ventilation is possible, each family being separated from the other by
(2) Jacob Riis, How the Other Half
On either side of the narrow entrance to
Bandits' Roost is "the Bend". Abuse is the normal condition of "the
Bend," murder is everyday crop, with the tenants not always the
criminals. In this block between Bayard, Park, Mulberry, and Baxter
Streets, "the Bend" proper, the late Tenement House Commission counted
155 deaths of children in a specimen year (1882). Their percentage of
the total mortality in the block was 68.28, while for the whole city the
proportion was only 46.20. In No. 59 next to Bandits' Roost, fourteen
persons died that year, and eleven of them were children; in No. 61
eleven, and eight of them not yet five years old.
Jacob Riis, Bandits' Roost (1890)
(3) Jacob Riis, How the Other Half Lives (1890)
Ever since the civil war New York has been receiving the overflow of
coloured population from the Southern cities. In the last decade this
migration has grown to such proportions that it is estimated that our
Blacks have quite doubled in number since the Tenth Census. Whether the
exchange has been of advantage to the Negro may well be questioned.
Trades of which he had practical control in his Southern home are not
open to him here. I know that it may be answered that there is no
industrial proscription of colour; that it is a matter of choice.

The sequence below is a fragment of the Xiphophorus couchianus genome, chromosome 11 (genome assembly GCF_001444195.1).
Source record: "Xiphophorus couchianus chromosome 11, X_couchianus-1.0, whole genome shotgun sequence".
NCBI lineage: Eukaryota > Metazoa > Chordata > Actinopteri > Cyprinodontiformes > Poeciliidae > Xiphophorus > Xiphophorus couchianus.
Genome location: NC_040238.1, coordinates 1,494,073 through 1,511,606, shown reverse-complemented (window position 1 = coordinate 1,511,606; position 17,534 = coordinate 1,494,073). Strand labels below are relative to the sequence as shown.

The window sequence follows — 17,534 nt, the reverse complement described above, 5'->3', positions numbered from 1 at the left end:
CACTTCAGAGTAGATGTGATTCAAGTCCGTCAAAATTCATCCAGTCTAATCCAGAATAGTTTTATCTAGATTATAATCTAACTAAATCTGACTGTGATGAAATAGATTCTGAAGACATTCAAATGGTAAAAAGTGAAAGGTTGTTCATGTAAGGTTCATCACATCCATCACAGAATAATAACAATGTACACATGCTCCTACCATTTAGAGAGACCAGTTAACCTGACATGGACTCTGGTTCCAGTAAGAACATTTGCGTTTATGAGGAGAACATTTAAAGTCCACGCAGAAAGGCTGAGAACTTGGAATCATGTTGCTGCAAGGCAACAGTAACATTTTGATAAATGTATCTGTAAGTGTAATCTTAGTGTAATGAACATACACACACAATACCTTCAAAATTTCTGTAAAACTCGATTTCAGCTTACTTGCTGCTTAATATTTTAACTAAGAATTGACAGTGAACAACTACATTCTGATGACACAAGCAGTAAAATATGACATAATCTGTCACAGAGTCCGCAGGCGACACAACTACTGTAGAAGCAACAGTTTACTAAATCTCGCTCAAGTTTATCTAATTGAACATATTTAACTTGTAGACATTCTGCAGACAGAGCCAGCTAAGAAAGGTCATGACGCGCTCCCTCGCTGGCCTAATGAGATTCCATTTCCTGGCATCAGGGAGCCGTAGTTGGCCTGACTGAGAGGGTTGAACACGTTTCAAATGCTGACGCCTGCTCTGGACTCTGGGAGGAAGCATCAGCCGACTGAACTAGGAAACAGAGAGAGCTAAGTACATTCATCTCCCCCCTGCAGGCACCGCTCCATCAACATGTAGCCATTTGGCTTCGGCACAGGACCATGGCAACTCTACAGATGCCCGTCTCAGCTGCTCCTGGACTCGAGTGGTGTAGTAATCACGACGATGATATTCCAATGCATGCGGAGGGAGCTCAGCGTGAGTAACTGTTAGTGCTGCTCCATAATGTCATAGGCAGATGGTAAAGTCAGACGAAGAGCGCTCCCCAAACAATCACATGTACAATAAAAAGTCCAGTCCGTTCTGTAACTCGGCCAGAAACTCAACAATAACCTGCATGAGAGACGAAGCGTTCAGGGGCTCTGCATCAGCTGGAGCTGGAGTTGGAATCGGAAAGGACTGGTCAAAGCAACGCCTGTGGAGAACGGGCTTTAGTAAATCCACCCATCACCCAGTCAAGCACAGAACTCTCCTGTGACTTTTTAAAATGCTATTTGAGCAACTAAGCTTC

Perhaps so. At all events he does not choose them. How many coloured
carpenters or masons has anyone seen at work in New York?
Cleanliness is the characteristic of the Negro in his new surroundings,
as it was his virtue in the old. In this respect he is immensely the
superior of the lowest of the whites, the Italians and the Polish Jews,
below whom he has been classed in the past in the tenant scale. This was
shown by an inquiry made last year by the Real Estate Record. It proved
agents to be practically unanimous in the endorsement of the Negro as a
clean, orderly, and profitable tenant.
Poverty, abuse, and injustice alike the Negro accepts with imperturbable
cheerfulness. His philosophy is of the kind that has no room for
repining. Whether he lives in an Eighth Ward barrack or in a tenement
with a brown-stone front and pretensions to the tile of "flat," he looks